WASHINGTON (Reuters) – After warning for years that the U.S. electric grid and other critical infrastructure are dangerously vulnerable to hacking, security experts fear it may take a major destructive attack to jolt CEOs out of their complacency.
While awareness about cybersecurity has increased in recent years, infrastructure consultants say the industry remains reluctant to spend the money needed to upgrade their aging equipment – especially in the absence of much pressure from the U.S. government, regulators or shareholders.
WASHINGTON (Reuters) – They know the risks of the Internet better than anyone, but most cyber experts still shop and bank online – with care.
“We operate in the 21st century … I’ve got to shop online, I’ve got to pay my bills online,” Brigadier General Paul Nakasone, deputy commander of U.S. Army Cyber Command, said at the Reuters Cybersecurity Summit this week.
WASHINGTON (Reuters) – U.S. regulators on Thursday advanced a “net neutrality” proposal that would ban Internet providers from blocking or slowing down access to websites but may let them charge content companies for faster and more reliable delivery of their traffic to users.
For four months now, the public can weigh in on the rules proposed by the Federal Communications Commission (FCC) in what promises to be an intense tug-of-war between some tech companies and consumer advocates on one side and Republicans and broadband providers on the other, over the extent to which the agency can regulate Internet traffic.
May 15 (Reuters) – U.S. telecom regulators on Thursday voted
to limit how much spectrum Verizon Communications Inc and
AT&T Inc will be able to buy in next year’s auction of
highly valuable wireless airwaves.
In a 3-2 vote along party lines, the Federal Communications
Commission approved the plan that would reserve part of the
spectrum in each market for wireless carriers that do not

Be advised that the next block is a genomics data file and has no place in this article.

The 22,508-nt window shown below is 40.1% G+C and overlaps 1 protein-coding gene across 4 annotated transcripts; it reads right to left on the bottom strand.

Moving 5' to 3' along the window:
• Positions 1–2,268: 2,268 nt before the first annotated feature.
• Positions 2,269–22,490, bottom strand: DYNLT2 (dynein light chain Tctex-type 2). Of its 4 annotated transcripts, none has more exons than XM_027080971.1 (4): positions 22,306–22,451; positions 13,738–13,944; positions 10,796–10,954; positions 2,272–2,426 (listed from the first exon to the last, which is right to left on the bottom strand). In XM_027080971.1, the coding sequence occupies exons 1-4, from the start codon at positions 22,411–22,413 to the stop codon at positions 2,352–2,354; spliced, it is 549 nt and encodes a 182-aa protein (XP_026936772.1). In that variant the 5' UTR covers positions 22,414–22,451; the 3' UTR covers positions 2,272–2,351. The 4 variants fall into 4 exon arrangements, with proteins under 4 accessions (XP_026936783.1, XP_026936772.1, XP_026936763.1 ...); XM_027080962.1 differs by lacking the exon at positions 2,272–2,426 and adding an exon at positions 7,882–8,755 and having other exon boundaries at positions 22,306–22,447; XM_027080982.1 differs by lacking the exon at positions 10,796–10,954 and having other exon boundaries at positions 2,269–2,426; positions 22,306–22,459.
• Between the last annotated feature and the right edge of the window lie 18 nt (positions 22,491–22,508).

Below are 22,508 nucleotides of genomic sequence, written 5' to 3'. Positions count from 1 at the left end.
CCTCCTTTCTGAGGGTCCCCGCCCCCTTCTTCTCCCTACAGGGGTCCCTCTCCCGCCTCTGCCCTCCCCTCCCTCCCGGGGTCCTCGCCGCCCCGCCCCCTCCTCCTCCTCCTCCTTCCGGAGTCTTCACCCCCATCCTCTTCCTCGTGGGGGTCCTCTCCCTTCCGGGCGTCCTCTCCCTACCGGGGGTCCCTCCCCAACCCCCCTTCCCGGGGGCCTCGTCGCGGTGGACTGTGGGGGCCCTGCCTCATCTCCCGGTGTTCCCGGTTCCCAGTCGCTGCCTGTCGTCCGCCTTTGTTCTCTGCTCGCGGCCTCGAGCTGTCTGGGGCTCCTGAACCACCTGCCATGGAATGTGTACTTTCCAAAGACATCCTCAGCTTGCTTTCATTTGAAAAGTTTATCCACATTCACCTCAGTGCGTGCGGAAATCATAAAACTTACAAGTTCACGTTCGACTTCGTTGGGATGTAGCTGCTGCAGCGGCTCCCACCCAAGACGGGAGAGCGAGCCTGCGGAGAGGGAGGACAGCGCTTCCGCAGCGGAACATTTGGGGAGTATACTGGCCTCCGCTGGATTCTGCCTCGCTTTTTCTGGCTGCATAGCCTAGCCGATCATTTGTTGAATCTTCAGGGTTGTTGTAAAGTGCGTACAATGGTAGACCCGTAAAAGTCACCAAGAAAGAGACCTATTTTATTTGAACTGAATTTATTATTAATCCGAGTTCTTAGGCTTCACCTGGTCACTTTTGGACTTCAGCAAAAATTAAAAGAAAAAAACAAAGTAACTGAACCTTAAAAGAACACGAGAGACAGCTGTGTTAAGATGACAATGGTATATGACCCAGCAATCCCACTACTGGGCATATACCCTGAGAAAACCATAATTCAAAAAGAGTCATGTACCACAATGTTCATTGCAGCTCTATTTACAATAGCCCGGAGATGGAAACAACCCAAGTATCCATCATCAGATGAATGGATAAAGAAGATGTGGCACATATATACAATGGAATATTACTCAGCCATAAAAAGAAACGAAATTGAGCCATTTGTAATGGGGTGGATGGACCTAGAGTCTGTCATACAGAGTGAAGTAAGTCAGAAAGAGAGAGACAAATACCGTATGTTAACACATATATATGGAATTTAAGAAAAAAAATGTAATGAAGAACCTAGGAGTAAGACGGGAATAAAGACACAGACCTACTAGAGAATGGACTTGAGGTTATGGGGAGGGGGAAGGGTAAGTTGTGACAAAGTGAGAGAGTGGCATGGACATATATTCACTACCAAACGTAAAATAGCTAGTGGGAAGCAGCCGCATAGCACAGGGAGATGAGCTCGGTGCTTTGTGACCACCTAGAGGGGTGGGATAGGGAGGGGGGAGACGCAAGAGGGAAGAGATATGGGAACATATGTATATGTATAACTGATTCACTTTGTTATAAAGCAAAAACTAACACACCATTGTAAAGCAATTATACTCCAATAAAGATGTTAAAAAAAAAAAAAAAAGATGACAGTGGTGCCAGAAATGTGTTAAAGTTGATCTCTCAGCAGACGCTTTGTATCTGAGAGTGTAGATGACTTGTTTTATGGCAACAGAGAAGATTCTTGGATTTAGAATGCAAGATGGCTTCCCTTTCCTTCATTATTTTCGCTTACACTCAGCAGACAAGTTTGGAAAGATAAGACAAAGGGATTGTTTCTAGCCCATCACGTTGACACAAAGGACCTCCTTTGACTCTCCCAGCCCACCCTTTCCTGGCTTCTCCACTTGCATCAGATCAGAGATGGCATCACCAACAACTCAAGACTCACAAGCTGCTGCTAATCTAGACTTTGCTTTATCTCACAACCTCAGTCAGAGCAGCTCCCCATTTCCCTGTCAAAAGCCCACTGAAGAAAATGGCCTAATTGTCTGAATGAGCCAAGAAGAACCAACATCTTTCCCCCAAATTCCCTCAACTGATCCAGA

already have substantial blocks of low-frequency airwaves there,
largely restricting Verizon and AT&T participation.
WASHINGTON, May 15 (Reuters) – U.S. telecommunications
regulators will vote on Thursday on whether to formally propose
new “net neutrality” rules that may let Internet service
providers charge content companies for faster and more reliable
delivery of their traffic to users.
Federal Communications Commission Chairman Tom Wheeler has
come under fire from consumer advocates and technology companies
for proposing to allow some “commercially reasonable” deals
where content companies could pay broadband providers to
prioritize traffic on their networks.
WASHINGTON (Reuters) – Congress is likely to agree on cybersecurity legislation this summer, U.S. Homeland Security Secretary Jeh Johnson said on Tuesday, citing growing consensus among lawmakers on the need to help industry share data with government about attacks on computer networks.
Lawmakers have been considering legislation to clarify how private companies should be required to disclose security breaches and cyber threats, but spats over liability and privacy protections have repeatedly thwarted comprehensive cybersecurity bills.
WASHINGTON (Reuters) – Congress is likely to agree on cybersecurity legislation this summer, Homeland Security Secretary Jeh Johnson said on Tuesday, citing growing consensus among lawmakers on the need to help industry share data with government about attacks on computer networks.
Johnson told the Reuters Cybersecurity Summit he sees a real bipartisan desire to pass a bill after years of unsuccessful attempts.
WASHINGTON (Reuters) – U.S. efforts to set new Internet traffic rules face a lengthy tug of war between big broadband providers and Republicans on one side and some tech companies and consumer advocates on the other as regulators prepare to propose the rules formally on Thursday.
U.S. Federal Communications Commission Chairman Tom Wheeler has expanded the issues and questions raised in his “open Internet” proposal to sway his two Democratic colleagues on the five-member panel, though some consumer advocates remain unhappy.
WASHINGTON, May 8 (Reuters) – Pressure built on the U.S.
Federal Communications Commission chairman on Thursday to delay
or abandon a plan to relax Internet traffic rules, with more
than 50 high-profile venture capitalists and another FCC member
the latest to pile on.
Prominent investors including Ron Conway of SV Angel, Chris
Dixon of Andreessen Horowitz, John Lilly of Greylock Partners,
Jason Mendelson of Foundry Group, and dozens of other VCs wrote
a joint letter to FCC Chairman Tom Wheeler, himself a former
private equity investor, sharing their concerns about the
proposed new “open Internet” rules.
WASHINGTON, May 8 (Reuters) – A U.S. Congressional panel on
Thursday advanced a bill opposed by the Obama administration
that would delay a plan to cede U.S. oversight of the nonprofit
group that manages the Internet’s infrastructure.
The United States in March said it planned to relinquish
oversight of the Internet Corporation for Assigned Names and
Numbers (ICANN), which controls the “address book” of the
Internet, the master database of top-level domain names such as
.com and .net.